Can I Shoot Here? Photography Rules at Public Events

https://www.flickr.com/photos/johnrabbit/8660242398
“The Lights of Simian Mobile Disco” by John Rabbit from Flickr
(Creative Commons License)

Public events present fantastic opportunities for photographers to take captivating photos, but before you pull out your camera, you need to understand some of the legal do’s and don’ts of shooting in public.  

What is “Public?”

What is public versus private is a challenging question for some people to comprehend. There is a difference between being “in public” and being on “public property.” Many places where the public is invited to be, such as shopping malls, convention centers, fairgrounds, and stadiums are in public because you’re in a place where many members of the general public can see you, but you’re still on private property, and can be asked to leave if you’re breaking the rules.  

Even when events are on public property, like street fairs and events at public parks, these areas are like private property for the purpose of the event. The organizers likely obtained an event permit from the city, part of which gave them permission to enforce stricter rules regarding photography than what you would have to follow if you were merely walking down a public street.

Their Event. Their Rules.

When you want to shoot at an event, try to find the photography rules. When you enter the event, look for notices. Many times, the organizers post a notice that says by entering the premises, you agree that the event organizers can take your picture and use the images for any purpose. These notices do not apply to you unless you are a photographer hired for this purpose.

Here’s where you can look for information about whether you can legally take photos at an event.

  • If the event is on private property, look for a list of rules on the wall. Many shopping malls and stores have rules that prohibit shooting photos or video on the premises.
  • If you are attending a sporting event or concert, check the back of your ticket. If there is fine print, that is likely a contract between you and the event or venue, which may include terms about taking photos.
  • Check the website for the event or venue to see if they are specific rules regarding photography at the event. Many times, this is in the frequently asked questions (FAQ) section. If the event is out in the open, like at a park or fairground, I would not expect there to be rules that prohibit photography, but I have seen “No Photography” signs on vendor booths at art festivals where artists were selling original works.

Rules of Thumb for Shooting Photography in Public

Here are some general rules when taking photos at public events.

1. Don’t be creepy. Don’t stare at people, follow them around, or act like a stalker. I’ve heard about this type of behavior at cosplay events, including a few years ago at Phoenix Comicon where someone shot video of women without their consent, and posted a compilation where the purpose was to objectify them. (The video has since been removed.) Now, it’s more common to see rules at these events that include a zero tolerance policy for this type of behavior.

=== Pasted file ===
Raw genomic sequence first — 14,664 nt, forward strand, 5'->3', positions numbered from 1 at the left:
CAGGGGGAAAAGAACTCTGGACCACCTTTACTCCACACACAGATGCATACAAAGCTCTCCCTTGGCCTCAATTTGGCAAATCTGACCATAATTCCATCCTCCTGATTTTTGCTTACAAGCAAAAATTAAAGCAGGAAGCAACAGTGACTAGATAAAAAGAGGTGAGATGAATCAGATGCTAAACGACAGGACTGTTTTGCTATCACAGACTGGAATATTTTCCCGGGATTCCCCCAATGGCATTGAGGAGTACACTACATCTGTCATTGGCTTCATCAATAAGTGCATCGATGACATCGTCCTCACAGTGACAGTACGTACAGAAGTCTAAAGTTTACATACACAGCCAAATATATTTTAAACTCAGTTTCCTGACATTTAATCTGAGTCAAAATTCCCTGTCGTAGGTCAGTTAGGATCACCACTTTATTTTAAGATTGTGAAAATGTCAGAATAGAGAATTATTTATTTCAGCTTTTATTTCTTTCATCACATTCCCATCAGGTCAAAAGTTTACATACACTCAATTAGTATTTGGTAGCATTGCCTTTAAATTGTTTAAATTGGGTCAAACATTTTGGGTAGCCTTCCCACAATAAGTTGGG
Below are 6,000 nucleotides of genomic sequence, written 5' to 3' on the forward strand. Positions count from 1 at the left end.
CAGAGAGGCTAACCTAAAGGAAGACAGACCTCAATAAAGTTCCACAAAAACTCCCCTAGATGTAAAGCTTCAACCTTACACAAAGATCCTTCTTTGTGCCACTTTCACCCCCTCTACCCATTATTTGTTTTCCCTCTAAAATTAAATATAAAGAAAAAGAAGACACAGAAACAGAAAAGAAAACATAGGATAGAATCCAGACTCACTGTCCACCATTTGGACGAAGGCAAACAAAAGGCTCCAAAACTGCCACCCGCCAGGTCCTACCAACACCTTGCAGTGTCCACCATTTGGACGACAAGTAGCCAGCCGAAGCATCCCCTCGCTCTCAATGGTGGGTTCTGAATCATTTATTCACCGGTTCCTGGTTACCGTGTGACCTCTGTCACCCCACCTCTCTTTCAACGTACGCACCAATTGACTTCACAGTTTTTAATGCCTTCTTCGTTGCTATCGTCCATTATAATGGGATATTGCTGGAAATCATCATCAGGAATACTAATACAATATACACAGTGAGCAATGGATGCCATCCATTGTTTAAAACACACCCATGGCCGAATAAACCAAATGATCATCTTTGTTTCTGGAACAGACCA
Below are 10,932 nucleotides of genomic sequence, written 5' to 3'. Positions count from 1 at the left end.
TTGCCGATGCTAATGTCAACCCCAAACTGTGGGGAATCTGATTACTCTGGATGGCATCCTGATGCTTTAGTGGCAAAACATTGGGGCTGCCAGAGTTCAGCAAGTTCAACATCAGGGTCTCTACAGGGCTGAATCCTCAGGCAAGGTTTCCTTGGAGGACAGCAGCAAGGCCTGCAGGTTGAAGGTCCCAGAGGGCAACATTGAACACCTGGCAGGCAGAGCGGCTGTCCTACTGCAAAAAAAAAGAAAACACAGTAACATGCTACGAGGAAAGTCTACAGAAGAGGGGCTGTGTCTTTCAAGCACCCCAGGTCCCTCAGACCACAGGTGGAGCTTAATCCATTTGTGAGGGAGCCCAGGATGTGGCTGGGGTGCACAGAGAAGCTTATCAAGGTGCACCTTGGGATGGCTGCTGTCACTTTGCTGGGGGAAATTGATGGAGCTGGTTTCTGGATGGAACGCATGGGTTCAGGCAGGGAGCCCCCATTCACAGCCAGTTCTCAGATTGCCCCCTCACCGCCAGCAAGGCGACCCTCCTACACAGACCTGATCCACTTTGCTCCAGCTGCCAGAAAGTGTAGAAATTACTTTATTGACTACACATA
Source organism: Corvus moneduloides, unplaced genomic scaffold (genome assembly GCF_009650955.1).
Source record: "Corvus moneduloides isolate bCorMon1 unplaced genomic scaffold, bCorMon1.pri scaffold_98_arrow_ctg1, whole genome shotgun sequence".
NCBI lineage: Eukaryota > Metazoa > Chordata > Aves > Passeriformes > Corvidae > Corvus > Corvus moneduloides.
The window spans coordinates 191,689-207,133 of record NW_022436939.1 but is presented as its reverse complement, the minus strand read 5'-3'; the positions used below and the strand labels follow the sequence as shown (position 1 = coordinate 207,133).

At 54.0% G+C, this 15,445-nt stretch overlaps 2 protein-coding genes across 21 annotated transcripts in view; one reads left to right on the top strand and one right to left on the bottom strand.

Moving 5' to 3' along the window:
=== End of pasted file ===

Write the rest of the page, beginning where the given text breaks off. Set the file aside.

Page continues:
2. Ask permission if you can take someone’s photo. This is particularly true if you’re taking photos of someone else’s child.

3. Be ready for questions from security, ushers, and/or event attendees. If you are using a high-end camera when most people are using their smart phones, you may raise suspicions. This is especially true if you or the person you’re shooting are doing anything abnormal.

As a former gymnast, I like to do handstands. When my friends and I went to an Arizona Diamondbacks baseball game, I decided to do in the stands. We did it right before we left: I kicked a handstand, my friend took the picture, and we immediately walked up the stairs to leave. As expected, an usher stopped us as we reached the top. I was ready for him to say we needed to leave, but thankfully he was curious to know what we were doing.

Handstand at the Baseball Game, June 2010

4. Remember, if you don’t have a model release, you likely can’t use the images that contain identifiable persons for commercial purposes, including marketing yourself, without the risk of being accused of violating the person’s right of publicity. (Check your state’s law to see what the rules about publicity rights are before you take photos of others, especially strangers.)

5. When you are taking photos on public property – not at a private event, know the applicable laws. You may encounter people who make false statements about the law, and you have to correct them.

For example, Improv AZ has organized the No Pants Light Rail in Phoenix every year since 2009. It takes place on the public light rail system with the general public, and we have official photographers who ride with us, sans pants, to document it. One year, we encountered light rail security who tried to tell one of our photographers that he couldn’t bring his camera on board, because it would be a violation of the law. We stood in the door of the light rail car – one foot in the car, one foot on the platform – which forced the door to stay open, so our photographer wouldn’t get left behind. We explained the law to the security guard and asked him to call his supervisor, who confirmed that everything we were saying was true, and we continued with the Ride.

The best way I can encompass the rules for shooting photographs at public events is Be Aware, Be Thoughtful, and Make Good Decisions.

Lights Camera Lawsuit